The columbines behind the Iris are another story. My records tell me that I’ve planted about 25 varieties over the years. I was smitten by one species named Aquilegia chrysantha. It’s a native to the west and southwest but allegedly hardy here. In spite of several replantings I was never able to get it to overwinter, but I suspect it’s left some genetic traces among the columbine collection.

As I’ve noted, columbines (Aquilegia) are notoriously sexy and often cross-pollinate. As a result I stopped buying named varieties and just let these plants have their fun. The hummingbirds seem to be the primary pollinators as their long tongues can get deep into the spur of the flowers to extract the nectar. Pollen gets on the hummingbirds’ heads and gets moved from flower to flower, making natural but hybrid crosses.

As a result, my gardens are now populated with columbines of all colors, spur types, heights — from a foot tall to 3 feet tall — and just an amazing display of color. In early spring it’s easy to go through the garden and thin the seedlings or move them around, but unless the seedling is in flower you really never know what you’ll get — but you always know there will be more next year.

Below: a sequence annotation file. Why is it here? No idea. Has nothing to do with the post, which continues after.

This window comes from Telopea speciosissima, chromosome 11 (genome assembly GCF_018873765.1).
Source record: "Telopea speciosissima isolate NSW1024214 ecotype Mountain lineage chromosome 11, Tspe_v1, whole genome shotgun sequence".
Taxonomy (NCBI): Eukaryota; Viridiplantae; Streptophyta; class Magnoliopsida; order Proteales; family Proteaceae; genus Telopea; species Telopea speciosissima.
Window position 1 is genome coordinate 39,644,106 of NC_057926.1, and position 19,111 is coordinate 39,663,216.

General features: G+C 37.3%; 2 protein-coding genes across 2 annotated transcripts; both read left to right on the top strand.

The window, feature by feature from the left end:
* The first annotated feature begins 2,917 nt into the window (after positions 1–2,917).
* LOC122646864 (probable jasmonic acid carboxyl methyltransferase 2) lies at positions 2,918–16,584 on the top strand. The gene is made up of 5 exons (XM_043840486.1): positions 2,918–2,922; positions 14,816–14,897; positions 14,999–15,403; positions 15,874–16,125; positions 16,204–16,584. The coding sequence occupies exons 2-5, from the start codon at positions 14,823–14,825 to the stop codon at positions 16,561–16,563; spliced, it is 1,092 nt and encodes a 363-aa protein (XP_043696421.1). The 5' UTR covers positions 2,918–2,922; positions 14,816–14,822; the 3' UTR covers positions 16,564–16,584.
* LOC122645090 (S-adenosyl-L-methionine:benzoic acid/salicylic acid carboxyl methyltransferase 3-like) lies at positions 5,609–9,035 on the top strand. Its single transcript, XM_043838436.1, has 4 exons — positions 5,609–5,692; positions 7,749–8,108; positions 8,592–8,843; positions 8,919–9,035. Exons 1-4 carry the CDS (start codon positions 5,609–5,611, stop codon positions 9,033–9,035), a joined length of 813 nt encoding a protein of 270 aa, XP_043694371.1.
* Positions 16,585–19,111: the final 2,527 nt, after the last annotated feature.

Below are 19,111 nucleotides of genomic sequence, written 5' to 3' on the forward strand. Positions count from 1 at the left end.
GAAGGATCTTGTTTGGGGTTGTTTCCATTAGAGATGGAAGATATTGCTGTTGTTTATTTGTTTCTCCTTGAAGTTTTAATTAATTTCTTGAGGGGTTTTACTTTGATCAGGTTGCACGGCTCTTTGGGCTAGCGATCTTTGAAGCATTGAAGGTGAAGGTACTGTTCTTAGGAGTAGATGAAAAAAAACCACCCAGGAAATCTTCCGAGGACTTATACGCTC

Occasionally a stand of one color will occur. This year I’ve got one isolated group of a tall cherry red with medium spurs that I’m calling Cherry Stilts. Another even taller group in a different area of the garden is a dark, dark maroon with long spurs. It seems very hardy and a striking plant at close to 48 inches tall. I call this one Purple Rain. There’s yet a third group that I’m following that is only 12 to 18 inches tall with a small three-quarter-inch double white flower. But a second group about 20 feet from the original showed up this year with the same size double flower, but in a light lime green instead of white. I’m calling this one Tinker Bell.

The native Aquilegia canadensis now shows up, but I never planted it. I suspect that an animal moved some seed around because I know it grows in a garden a few houses down the street. But over the years it seems that even A. canadensis has had some interesting rendezvous as the plants now show up in several spots ranging in heights from 12 inches up to 40 inches and some have exceptionally large flowers while others are small.